0%

25%

  1. For the purposes of this procedure, Net Income means the cash revenues actually received by the University from commercialising University IP (including royalties, licence fees, milestone payments, dividends and proceeds from the sale of shares, but not including research and development funds or consulting fees) less any expenses and costs relating to the protection, registering, management, marketing, commercialising or enforcing of that IP (for example, legal fees, patent attorney fees, financial and technical advice, insurance, marketing and travel, creation of prototypes, University derived proof-of-concept funding, taxes, bank fees and transaction fees). Net Income does not include consideration in the form of equity or shares.
  2. In specific agreed instances, the Net Income proportions may be changed with the approval of the Vice-Chancellor.
  3. Creators who are staff will be paid via the University payroll system and superannuation will be deducted from the amount paid. The University will be responsible for any associated costs or taxes incurred by the University as a result of the payment.
  4. Revenue sharing of Net Income shall continue regardless of whether the creator is still associated with the University. For creators who are not staff, the creator must notify the University of their account details and provide any additional information required by the University to enable payment.

Sharing of benefits where there are joint creators of intellectual property

  1. The PVC (Innovation), on recommendation of the appropriate College Dean/s and on advice from the Technology Transfer Office, will determine the individuals who are to be recognised as creators of the intellectual property and may seek any additional information to assist it in determining the pool of creators (joint creators).
  2. The joint creators of University IP must together agree in writing the proportion of Net Income to be allocated to each joint creator under clause 16.
  3. If a dispute arises between the joint creators as to the proportions to be allocated, the dispute may be referred by any creator to the PVC (Innovation), whose decision shall be final.
  4. In settling a dispute under clause 23, the PVC (Innovation) may deal with the dispute in any manner the PVC (Innovation) considers will expedite the resolution of the dispute, including without limitation, withholding distribution of benefits to all creators until a decision has been reached on the proportion of benefit to be received by each individual creator.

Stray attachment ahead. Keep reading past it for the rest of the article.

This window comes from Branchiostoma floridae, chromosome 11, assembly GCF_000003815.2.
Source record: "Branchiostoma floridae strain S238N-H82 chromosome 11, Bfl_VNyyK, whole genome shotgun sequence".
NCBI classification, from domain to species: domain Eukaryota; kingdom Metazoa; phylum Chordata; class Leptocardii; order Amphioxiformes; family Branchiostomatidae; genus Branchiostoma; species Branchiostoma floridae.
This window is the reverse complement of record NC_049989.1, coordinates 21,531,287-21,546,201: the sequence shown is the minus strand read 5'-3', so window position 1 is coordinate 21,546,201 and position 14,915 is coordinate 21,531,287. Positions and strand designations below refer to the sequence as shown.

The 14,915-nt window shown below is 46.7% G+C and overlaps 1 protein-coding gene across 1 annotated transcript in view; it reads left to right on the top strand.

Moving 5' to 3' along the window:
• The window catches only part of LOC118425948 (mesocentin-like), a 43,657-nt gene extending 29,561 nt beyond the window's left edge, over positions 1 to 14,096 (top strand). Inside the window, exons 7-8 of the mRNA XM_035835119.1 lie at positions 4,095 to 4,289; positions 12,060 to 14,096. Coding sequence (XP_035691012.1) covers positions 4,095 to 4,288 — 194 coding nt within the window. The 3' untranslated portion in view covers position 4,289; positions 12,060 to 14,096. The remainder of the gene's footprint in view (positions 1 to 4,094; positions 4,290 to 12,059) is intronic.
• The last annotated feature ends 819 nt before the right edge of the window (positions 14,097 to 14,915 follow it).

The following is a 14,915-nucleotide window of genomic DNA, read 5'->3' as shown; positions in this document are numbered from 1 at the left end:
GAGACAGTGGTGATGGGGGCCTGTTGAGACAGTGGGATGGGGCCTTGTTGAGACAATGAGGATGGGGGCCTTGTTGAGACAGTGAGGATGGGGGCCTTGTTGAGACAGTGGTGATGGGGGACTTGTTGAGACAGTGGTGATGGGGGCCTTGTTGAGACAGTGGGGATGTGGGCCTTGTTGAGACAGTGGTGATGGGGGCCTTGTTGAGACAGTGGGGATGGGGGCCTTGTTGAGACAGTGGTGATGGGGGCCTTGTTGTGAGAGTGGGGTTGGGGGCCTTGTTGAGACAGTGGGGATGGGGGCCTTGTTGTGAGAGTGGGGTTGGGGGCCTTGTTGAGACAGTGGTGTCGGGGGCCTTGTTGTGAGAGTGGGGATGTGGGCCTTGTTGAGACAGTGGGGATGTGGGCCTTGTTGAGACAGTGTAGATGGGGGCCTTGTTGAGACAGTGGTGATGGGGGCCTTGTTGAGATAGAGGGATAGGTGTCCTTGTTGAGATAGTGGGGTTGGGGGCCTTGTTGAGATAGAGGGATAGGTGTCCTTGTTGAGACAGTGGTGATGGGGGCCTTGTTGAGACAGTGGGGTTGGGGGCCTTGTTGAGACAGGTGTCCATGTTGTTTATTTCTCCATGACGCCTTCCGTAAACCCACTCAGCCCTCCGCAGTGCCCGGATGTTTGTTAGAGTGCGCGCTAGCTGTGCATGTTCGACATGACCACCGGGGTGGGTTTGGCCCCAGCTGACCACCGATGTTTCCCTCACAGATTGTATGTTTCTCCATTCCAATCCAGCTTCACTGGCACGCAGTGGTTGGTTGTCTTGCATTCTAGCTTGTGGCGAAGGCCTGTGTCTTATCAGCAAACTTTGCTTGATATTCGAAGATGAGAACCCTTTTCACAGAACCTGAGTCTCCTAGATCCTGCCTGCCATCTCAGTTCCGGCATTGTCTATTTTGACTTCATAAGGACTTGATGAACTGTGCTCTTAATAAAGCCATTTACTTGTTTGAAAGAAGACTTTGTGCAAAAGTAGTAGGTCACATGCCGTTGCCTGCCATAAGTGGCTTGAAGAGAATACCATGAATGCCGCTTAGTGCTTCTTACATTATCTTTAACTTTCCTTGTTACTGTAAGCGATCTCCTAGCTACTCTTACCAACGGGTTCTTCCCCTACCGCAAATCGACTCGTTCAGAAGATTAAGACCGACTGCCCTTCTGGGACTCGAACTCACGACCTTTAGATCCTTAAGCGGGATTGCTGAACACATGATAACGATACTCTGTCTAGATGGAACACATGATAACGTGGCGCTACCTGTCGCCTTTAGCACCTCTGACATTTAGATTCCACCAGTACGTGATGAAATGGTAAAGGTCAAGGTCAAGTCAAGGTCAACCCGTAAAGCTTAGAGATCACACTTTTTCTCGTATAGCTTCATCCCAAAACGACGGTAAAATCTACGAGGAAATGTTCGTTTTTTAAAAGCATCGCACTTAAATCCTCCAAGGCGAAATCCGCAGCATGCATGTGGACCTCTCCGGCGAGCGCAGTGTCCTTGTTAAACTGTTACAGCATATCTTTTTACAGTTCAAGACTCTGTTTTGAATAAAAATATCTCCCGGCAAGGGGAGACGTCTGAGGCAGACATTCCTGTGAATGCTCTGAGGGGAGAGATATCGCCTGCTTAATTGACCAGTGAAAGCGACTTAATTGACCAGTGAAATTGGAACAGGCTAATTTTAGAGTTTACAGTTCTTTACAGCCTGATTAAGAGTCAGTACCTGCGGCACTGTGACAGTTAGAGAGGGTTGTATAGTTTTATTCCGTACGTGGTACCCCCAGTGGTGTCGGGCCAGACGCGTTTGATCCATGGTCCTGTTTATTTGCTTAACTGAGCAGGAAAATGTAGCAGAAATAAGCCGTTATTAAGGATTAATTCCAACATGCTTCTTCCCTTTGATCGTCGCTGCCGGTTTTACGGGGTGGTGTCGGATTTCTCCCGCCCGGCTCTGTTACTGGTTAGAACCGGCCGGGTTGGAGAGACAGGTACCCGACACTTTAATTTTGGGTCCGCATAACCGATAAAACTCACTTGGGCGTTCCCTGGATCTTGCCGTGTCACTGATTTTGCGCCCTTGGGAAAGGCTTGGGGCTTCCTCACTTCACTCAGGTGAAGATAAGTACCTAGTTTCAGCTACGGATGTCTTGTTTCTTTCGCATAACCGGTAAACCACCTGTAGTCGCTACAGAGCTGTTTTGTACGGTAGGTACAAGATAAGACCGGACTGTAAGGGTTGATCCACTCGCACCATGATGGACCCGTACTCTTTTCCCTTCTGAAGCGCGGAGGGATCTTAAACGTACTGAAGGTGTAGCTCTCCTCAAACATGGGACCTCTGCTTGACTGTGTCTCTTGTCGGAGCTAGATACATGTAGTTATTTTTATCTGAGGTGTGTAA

Assignment to creator/s

  1. In the event that the University does not wish to pursue Commercialisation and/or development of specific University IP then the University may agree to assign the ownership rights to the Creator/s or Joint Creators. In that event the Creators must agree to meet all costs and risks associated with the Commercialisation of the University IP personally (i.e. not from University resources), and any other conditions reasonably required by the University. Such assignment will only be completed with the agreement of all Creators in compliance with this clause 25.
  2. Such an assignment agreement will include provisions the assignee(s) to:
  1. take on liability for all ongoing costs associated with IP protection;
  2. a royalty payable to the University from income received by the assignee(s) from the commercialisation of the IP once the revenue reaches a defined threshold;
  3. provide appropriate indemnities for the University with respect to the assignee(s) commercialisation;
  4. report regularly to the University in relation to progress made with the commercialisation of the University IP and the revenue entitlements of the University; and
  5. grant the University a licence to use the University IP for education, academic and research purposes.

Dispute resolution

  1. If a dispute arises with respect to the application of the Intellectual Property Policy or Procedure the matter should be brought to the attention of the Director, Technology Transfer Office in the first instance. The Director will attempt to resolve the dispute within a period of 2 months from the date of notification of the dispute. If a resolution is not reached the matter will be referred to the PVC (Innovation) for resolution. The decision of the PVC (Innovation) shall be final.

Information

Printable version (PDF)
Title IP protection and commercialisation
Document Type Procedure
Document Number ANUP_003605
Version 9
Purpose To provide the procedure and processes for protection, commercialisation and sharing of the benefits of the commercialisation of intellectual property (IP).
Audience Staff-Academic-Research, Students-Graduate-Research
Category Academic
Topic/ SubTopic Research - Intellectual Property
 
Effective Date 1 Jan 2017
Review Date 1 Jan 2020
 
Responsible Officer Director, Research Services
Approved By: Deputy Vice-Chancellor (Research)
Contact Area Research Services
Authority Patents Act 1990
Patents Regulations 1991
Trade Marks Act 1995
Trade Marks Regulations 1995
Designs Act 2003
Designs Regulations 2004
Plant Breeder's Rights Act 1994
Plant Breeder's Rights Regulations 1994
Copyright Act 1968